Thursday, February 21, 2013

Specializing is OK

Specializing is OK
A Friday morning Freefall experience

At my weekly Freefall writer’s group, to use a ‘sixties phrase, I “had my mind blown.” I’ve learned a direct hands-on lesson about “specializing” that I would not have learned any other way.

A common story of youth back in the Sixties was we didn’t want to Specialize, to Settle, or to Sell out. Rather than Select a narrowing-of-our-lives, we would rather be “finding ourselves.” And why not? Youth means ideals, and we had the best support ideals can have: an expanding economy.

Members of “the older generation” didn’t get it. My father was decidedly angry. “What does it mean,” he demanded, “when people say they ‘have to do their own thing?’ What’s a “thing?”
Others had a sense of humor. A father of a longhaired unemployed son quipped “I’ll be glad when my son learns a specialty. Then at least, when he’s out of a job, he’ll know what job he’s out of!”

Actually, I suppose that joke is still current today, although today’s youth in these harder times are more practical... perhaps “practical to a fault.” I’ve often read on the Web of fools getting not just ‘higher education,’ but “higher than higher” as in advanced postgraduate degrees, but not because they have an advanced love for extra learning. No, in panic they crave more hope of having a better chance at getting their first ever entry-level job. I can understand their panic; I suspect their fear is misplaced. But of course, how could they ever know they are mistaken, unless they try some real world reality testing?

My personal testing ground has been in the overgrazed field of writing, my avocation. On that wide common it is important to specialize in order to gain mastery of the craft, according to a writer-in-residence at my university. He is right, of course. Just as I was right when I told a published comic book writer, an English professor, how I was specializing in prose, not comic book scripts, because then with fewer man-hours I could become publishable. My listener, Richard Harrison, nodded in agreement.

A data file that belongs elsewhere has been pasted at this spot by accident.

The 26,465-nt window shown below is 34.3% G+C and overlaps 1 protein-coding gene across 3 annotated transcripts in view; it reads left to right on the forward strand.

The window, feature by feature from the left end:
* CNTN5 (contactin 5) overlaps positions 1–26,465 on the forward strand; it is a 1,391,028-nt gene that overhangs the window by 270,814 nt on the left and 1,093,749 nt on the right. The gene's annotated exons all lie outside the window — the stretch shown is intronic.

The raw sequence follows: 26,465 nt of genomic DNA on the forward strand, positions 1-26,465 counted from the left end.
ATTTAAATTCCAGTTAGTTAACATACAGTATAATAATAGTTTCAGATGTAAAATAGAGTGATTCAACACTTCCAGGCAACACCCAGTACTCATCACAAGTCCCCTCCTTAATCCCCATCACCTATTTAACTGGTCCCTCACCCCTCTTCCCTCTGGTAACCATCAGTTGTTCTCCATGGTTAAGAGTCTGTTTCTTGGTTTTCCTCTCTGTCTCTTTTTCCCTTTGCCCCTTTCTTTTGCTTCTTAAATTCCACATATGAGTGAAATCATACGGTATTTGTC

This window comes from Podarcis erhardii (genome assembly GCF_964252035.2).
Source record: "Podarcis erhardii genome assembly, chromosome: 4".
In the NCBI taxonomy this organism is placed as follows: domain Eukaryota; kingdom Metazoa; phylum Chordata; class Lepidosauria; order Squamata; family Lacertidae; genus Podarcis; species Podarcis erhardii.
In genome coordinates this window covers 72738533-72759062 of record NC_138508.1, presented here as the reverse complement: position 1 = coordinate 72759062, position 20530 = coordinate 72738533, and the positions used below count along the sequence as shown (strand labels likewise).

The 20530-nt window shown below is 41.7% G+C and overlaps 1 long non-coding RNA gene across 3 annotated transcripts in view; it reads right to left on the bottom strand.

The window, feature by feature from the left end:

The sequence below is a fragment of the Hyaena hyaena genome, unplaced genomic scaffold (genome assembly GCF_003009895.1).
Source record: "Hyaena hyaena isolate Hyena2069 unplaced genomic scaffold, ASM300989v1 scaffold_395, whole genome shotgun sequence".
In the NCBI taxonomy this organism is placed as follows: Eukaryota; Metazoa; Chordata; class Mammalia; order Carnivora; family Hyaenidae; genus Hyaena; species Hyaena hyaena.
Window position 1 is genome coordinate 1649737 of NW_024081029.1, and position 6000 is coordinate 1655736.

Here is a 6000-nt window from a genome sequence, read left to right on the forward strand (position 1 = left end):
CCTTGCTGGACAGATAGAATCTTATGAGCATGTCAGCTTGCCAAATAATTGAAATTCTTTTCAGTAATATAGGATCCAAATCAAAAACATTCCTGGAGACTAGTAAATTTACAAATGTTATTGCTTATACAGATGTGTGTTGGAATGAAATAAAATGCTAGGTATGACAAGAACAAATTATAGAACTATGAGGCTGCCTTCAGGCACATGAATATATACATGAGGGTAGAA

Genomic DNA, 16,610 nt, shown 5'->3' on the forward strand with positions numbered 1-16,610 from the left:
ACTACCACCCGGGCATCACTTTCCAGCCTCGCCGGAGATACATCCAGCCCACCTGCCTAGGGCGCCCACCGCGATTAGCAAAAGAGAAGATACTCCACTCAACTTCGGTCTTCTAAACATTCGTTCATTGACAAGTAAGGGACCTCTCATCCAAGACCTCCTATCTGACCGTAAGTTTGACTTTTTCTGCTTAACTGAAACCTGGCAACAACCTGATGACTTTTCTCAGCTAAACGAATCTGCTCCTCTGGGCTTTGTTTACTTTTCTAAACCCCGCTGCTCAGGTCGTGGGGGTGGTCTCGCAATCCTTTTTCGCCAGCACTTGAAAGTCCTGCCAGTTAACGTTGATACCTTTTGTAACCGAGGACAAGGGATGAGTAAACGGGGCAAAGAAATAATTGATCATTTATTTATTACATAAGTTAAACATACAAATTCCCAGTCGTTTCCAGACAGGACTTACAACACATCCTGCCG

For these past few years I’ve been specializing in writing essays. And yes, to many people, essays can be dry, dull and left-brain. What if all this time I have been making myself into a dullard?

Well, at least I can say that since attending When Words Collide at the end of summer I’ve been among a weekly group of artist-writers. None of them do essays, of course, not when they could be composing right-brain fiction and poetry. They write their memoirs of rainy childhood, and portraits of warm marriages, all in sensuous techni-color. And in the time between our weekly Freefall practice exercises they go home and do some more rousing stuff. This while I am plodding along assembling essays, in stable black-and-white.

At our Friday morning Freefall we seldom do nonfiction things like my essay description of Blair’s Apartment. (Archived Dec 2012) As I explained for my Blair piece, we simply have a prompt, and then write madly for ten or so minutes, without editing, and then we read aloud. To me, the main value is in the doing. As a bonus, if we’re lucky, our writing can be used “as is,” to start a new book, or expanded on for a new story.

This morning someone came in who was down from a dry camp (no alcohol) in the oil patch, and someone else came in after feeding the animals. It must be nice for them to mingle with others who write, after they have been scribbling alone in the barn or on the seat of a caterpillar (waiting for work to start). Probably at home they do pretty poetry and humour.